… and Other Excuses to Do Things the Hard Way
For the enthusiastic home cook, cooking usually invokes mixed feelings: the craft itself is a pleasure, preparing daily meals can be a chore. Short of some foodie utopia where we all have trust funds and bear no major responsibilities, cooking mid-week is invariably a compromise of time and logistics: meals go through an intricate algorithm of available time, ingredients, and what’s-about-to-go-bad before any thawing or mincing begins.
But Saturdays are different. Saturday is the day I shop for food, and being an indomitable foodie, this usually involves an attack plan on farmers markets and specialty purveyors rivaling that of the D-Day invasion. Saturdays are a fresh start for my meal planning, a day not only of ample time to make my cooking fantasies come true, but a day of limitless culinary possibilities. There will be no reheating on Saturdays, no using the microwave, no mealy-looking produce, and no questionable expiration dates to consider. The meal will be nuanced and consist of multiple courses. I may, if no one watches, experiment. Saturdays rock.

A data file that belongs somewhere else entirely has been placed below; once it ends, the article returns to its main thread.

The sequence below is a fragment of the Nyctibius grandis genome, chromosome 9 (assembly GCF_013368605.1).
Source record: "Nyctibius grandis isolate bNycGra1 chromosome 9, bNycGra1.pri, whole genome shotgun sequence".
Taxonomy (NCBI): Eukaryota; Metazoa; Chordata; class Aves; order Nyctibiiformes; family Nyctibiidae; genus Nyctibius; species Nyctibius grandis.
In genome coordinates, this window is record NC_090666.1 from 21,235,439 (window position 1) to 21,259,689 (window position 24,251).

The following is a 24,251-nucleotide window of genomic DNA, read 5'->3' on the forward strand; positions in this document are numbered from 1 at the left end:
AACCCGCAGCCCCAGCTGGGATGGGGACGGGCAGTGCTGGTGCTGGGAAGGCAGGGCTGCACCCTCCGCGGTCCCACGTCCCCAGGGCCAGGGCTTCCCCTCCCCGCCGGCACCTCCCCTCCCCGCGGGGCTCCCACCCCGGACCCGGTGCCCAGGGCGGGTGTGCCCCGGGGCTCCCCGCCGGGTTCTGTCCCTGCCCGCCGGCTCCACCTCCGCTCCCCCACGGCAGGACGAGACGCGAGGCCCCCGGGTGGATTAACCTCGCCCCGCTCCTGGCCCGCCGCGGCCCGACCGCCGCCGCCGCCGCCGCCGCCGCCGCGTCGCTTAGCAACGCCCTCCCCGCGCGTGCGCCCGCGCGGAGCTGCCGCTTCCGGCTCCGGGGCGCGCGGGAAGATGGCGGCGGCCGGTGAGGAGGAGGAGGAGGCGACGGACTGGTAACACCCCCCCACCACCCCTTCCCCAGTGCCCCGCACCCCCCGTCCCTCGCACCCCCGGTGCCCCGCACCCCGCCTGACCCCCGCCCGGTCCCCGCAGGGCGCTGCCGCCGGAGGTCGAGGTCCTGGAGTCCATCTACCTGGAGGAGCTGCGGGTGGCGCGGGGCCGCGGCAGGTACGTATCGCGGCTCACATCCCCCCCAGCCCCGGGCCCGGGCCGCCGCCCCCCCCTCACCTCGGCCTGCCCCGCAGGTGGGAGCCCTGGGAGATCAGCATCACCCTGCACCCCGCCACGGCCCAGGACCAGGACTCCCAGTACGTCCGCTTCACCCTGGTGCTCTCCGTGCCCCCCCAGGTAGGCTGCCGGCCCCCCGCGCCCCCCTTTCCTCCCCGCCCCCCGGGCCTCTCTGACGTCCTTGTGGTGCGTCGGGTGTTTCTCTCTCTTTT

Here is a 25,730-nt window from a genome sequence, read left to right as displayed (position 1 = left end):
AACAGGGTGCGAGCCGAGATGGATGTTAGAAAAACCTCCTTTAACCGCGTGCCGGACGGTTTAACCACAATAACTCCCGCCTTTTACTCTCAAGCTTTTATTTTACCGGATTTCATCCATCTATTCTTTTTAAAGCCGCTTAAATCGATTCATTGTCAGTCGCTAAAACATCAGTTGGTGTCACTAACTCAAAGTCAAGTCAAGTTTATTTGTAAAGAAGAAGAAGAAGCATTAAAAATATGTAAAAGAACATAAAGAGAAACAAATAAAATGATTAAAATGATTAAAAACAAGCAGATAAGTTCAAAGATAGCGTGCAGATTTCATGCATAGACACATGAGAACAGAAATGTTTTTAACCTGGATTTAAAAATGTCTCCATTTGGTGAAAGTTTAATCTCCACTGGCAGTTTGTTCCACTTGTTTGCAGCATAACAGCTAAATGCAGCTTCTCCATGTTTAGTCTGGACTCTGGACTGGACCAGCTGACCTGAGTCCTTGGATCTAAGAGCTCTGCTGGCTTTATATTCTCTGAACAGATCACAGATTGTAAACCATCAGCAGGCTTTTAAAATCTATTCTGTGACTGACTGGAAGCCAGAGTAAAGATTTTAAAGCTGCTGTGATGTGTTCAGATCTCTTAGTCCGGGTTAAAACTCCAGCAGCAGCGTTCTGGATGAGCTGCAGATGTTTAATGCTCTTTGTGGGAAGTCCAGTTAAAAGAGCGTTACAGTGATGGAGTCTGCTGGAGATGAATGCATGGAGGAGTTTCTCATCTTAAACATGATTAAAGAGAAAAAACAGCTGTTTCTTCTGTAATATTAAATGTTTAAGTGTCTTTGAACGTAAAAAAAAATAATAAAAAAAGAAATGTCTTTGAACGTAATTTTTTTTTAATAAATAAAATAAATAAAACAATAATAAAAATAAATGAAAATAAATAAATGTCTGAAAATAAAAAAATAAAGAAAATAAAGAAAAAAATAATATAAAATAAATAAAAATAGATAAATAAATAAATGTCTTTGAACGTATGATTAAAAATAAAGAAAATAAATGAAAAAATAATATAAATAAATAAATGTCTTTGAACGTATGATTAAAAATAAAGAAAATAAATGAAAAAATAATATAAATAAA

If you’re still roasting, sautéing and grilling on a Saturday, you’re missing out on the awesome opportunities to braise, smoke, slow-roast, sous-vide and confit your food. In a world of 30 minute meals and a mainstream food culture built on shortcuts and colorful packaging, we’ve traded depth and complexity of flavor for expediency. When we strive to make every meal quickly and without hassle, we implicitly surrender a wide range of textures and tastes. This bargain may be necessary mid-week, but Saturdays give us a shot at redemption.
The Saturday Meal allows us to work with premium product. Expensive proteins and exotic produce aren’t feasible for daily cooking, but tiny weekly splurges are good for the soul. Making the expense worth it – meaning that the meal will be better and not simply more expensive – takes skill and patience. Ruining a grass-fed, dry-aged ribeye should be illegal. In direct contrast, there is also the fact that working with the cheapest proteins – the scraps, the odd ends – requires a lot of gentle coaxing to transform the undesirable into the transcendent.
When the season begins, I’ll make it a point to cook an entire Saturday meal using nothing but local product.
Now, let’s go make something complicated that takes a terribly long time and enjoy it.